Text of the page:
Tuesday, August 15, 2017

Chocolate, hazelnut and crushed meringue ice cream terrine

Sometimes, you want a dessert that’s rich, smooth, chocolaty, nutty, creamy, luscious and crunchy all at the same time.

You want a frozen dessert that’s more than ice cream; that’s far easier than regular ice cream; that’s more decadent yet lighter than ice cream.

A no-churn ice cream that’s flavored with coffee liqueur and vanilla, that includes crushed meringues, with finely ground hazelnuts folded in the mixture and layers of melted dark chocolate swirled through it, and drizzled with a dark chocolate magic shell that hardens when it hits the ice cream and becomes so very irresistible.

Enter the ice cream terrine, which actually reminds me a bit of Viennetta. It’s luscious, with a smooth flavor and creamy texture, almost like a semifreddo or a parfait but far lighter as it doesn’t contain any eggs.

The coffee liqueur and the vanilla bring their wonderful aroma and taste, while the finely ground hazelnuts and crushed meringues add crunchiness and their unique flavor notes. The melted dark chocolate that’s swirled through the mixture creates layers that have the texture of a soft biscuit or brownie that’s incredible and makes for a delicious surprise when you bite into the terrine.

The magic shell that’s poured on top adds a crispy texture and gives even more chocolate flavor —which you can never have enough of in my book— and the berries served on the side bring freshness and lighten up the dessert which, admittedly, is quite rich, but if eaten in thin slices is just perfect.

Chocolate, hazelnut and crushed meringue ice cream terrine

Use meringues of the crispy kind, not the chewy ones.
You could use flavored meringues instead of plain ones if you’d like; I would suggest mocha, coffee or caramel as they work great with the rest of the ingredients.

Yield: 12 slices

100 g good quality dark chocolate (55-60%), chopped
400 ml cream, full-fat (35%), cold
85-100 g ready-made, crispy meringues, crushed but leave some smaller pieces to add texture
1 Tbsp coffee liqueur
½ tsp pure vanilla extract
60 g finely ground blanched hazelnuts
Pinch of fine sea salt

for the magic shell
50 g good quality dark chocolate (55-60%), chopped
25 g extra virgin coconut oil

Fresh berries or cherries (depending on the season you’re making this in), to decorate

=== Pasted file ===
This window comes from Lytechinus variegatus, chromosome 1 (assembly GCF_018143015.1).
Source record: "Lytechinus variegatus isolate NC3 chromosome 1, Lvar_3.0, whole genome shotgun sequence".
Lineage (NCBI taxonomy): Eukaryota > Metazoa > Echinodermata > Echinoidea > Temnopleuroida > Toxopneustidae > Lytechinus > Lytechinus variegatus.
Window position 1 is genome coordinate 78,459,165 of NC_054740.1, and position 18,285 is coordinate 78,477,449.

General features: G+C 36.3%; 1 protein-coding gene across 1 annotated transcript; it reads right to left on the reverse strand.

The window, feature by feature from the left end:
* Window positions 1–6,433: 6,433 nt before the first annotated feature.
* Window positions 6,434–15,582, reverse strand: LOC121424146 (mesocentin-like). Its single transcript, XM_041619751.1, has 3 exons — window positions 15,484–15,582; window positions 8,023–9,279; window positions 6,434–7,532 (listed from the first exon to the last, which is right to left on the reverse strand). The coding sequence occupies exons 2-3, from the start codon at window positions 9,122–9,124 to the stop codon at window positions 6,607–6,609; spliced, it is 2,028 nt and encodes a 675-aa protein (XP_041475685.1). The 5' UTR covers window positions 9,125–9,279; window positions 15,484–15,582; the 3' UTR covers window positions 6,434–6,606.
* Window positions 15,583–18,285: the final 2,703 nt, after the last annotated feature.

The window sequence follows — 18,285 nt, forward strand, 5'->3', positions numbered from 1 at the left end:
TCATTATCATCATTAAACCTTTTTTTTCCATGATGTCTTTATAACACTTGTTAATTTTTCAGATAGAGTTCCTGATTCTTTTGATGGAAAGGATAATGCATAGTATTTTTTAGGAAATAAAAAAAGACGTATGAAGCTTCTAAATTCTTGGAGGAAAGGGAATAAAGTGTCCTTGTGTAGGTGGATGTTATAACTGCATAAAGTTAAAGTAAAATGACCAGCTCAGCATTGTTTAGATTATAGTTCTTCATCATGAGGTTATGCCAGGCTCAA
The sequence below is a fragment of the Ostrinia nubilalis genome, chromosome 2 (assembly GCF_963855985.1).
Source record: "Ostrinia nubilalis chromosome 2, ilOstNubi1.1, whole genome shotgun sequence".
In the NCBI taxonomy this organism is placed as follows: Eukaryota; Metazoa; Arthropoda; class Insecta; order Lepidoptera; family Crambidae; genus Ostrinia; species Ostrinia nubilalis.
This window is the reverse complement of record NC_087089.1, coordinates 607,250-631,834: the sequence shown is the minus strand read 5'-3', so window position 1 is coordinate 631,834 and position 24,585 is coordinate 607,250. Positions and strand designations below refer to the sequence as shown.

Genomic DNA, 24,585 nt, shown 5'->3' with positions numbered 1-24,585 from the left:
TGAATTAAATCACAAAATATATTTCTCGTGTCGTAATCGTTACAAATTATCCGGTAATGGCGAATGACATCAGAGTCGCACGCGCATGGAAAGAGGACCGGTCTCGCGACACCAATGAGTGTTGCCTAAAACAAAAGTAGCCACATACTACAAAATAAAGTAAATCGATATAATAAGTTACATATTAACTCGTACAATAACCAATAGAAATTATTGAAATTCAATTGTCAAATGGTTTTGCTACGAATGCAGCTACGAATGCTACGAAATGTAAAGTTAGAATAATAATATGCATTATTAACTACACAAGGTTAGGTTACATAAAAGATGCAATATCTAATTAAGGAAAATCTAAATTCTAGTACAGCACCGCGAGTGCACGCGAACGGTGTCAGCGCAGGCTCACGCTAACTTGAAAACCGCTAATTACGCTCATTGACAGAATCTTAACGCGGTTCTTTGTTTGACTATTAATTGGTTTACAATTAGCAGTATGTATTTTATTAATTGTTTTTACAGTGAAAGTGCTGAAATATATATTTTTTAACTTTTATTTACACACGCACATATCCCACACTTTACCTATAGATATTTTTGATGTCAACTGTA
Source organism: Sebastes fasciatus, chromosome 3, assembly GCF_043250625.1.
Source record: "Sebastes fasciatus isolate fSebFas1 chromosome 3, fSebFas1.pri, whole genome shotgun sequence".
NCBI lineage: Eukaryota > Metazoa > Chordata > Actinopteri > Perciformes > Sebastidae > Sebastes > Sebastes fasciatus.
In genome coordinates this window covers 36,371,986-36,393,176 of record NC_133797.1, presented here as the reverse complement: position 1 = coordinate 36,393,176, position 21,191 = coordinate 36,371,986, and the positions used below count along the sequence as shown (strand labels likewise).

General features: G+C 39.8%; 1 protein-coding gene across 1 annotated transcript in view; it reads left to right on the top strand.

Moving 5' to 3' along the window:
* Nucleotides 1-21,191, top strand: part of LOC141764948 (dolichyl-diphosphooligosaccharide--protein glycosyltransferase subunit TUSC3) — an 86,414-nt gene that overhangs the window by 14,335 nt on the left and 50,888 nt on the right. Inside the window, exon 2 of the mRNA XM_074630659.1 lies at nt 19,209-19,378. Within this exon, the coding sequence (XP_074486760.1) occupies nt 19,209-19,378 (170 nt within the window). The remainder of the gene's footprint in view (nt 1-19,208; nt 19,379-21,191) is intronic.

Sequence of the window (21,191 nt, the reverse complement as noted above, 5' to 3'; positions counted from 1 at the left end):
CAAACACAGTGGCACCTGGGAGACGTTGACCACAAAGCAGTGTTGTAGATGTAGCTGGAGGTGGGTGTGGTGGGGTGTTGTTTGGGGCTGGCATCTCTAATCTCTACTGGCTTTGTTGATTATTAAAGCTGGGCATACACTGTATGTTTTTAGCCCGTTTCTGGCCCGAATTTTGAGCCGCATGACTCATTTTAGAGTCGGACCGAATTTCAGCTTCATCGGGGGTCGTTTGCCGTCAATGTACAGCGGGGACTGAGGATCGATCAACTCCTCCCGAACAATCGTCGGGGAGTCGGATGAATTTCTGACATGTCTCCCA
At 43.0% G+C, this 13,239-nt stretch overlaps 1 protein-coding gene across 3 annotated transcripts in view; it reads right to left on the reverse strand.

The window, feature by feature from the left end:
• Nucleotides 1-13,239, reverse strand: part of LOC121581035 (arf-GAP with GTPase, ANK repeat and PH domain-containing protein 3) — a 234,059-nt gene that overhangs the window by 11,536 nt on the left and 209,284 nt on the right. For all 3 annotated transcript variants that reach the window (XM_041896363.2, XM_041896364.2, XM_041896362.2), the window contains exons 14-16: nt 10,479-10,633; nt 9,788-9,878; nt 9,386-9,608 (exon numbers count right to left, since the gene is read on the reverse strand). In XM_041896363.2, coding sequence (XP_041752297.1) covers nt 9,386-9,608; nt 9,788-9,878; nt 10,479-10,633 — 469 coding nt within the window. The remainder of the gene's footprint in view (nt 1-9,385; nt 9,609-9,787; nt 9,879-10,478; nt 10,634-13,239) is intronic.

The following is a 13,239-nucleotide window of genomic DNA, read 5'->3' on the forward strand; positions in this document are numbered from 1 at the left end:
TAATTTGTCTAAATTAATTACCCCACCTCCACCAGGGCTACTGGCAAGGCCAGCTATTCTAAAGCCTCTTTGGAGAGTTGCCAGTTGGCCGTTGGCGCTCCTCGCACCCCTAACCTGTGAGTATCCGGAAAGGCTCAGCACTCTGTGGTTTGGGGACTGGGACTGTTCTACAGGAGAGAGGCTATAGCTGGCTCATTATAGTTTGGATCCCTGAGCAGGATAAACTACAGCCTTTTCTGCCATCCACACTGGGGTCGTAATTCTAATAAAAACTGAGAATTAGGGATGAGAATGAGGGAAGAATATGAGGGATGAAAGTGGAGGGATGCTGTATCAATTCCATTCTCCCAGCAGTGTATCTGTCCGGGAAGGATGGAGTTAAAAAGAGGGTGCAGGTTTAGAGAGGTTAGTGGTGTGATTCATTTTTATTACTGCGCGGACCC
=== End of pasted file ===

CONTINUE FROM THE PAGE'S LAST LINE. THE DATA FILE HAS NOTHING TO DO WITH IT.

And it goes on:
Special equipment: hand-held electric mixer, loaf pan (23 x 9 x 8 cm), plastic wrap

Take your loaf pan and line the bottom and sides with plastic wrap. There needs to be an overhang on all four sides as you’ll have to cover the ice cream terrine completely with it.

Put the chocolate in a small bowl and melt it in a heatproof bowl set over a pan of barely simmering water (bain-marie) or in the microwave, being careful not to burn it. Then leave to cool to room temperature, stirring from time to time.

In a large bowl, add the cold cream and beat on medium-high speed until thick but still fluffy and soft. Add the crushed meringues, finely chopped hazelnuts, coffee liqueur, vanilla extract and salt and fold them in the whipped cream with a soft spatula, being careful not to deflate it.

Add half of this mixture to the prepared loaf pan and use the spatula or the back of a spoon to smooth the top. Pour half of the melted and cooled chocolate along the center and use a skewer or the handle of a spoon to swirl it in. Don’t overdo it but make sure to cover the whole surface of the mixture so there’s chocolate all over, not only at the center of the ice cream terrine.

Then, add on top the rest of the whipped cream mixture and smooth the top. Pour the rest of the chocolate and swirl it in again.

Then, smooth the top and cover with the overhanging plastic wrap, tapping it gently onto the ice cream to get a proper seal but without squeezing the mixture.
Wrap the loaf pan all around with more plastic wrap and place it in your freezer for at least 8 hours but preferably overnight.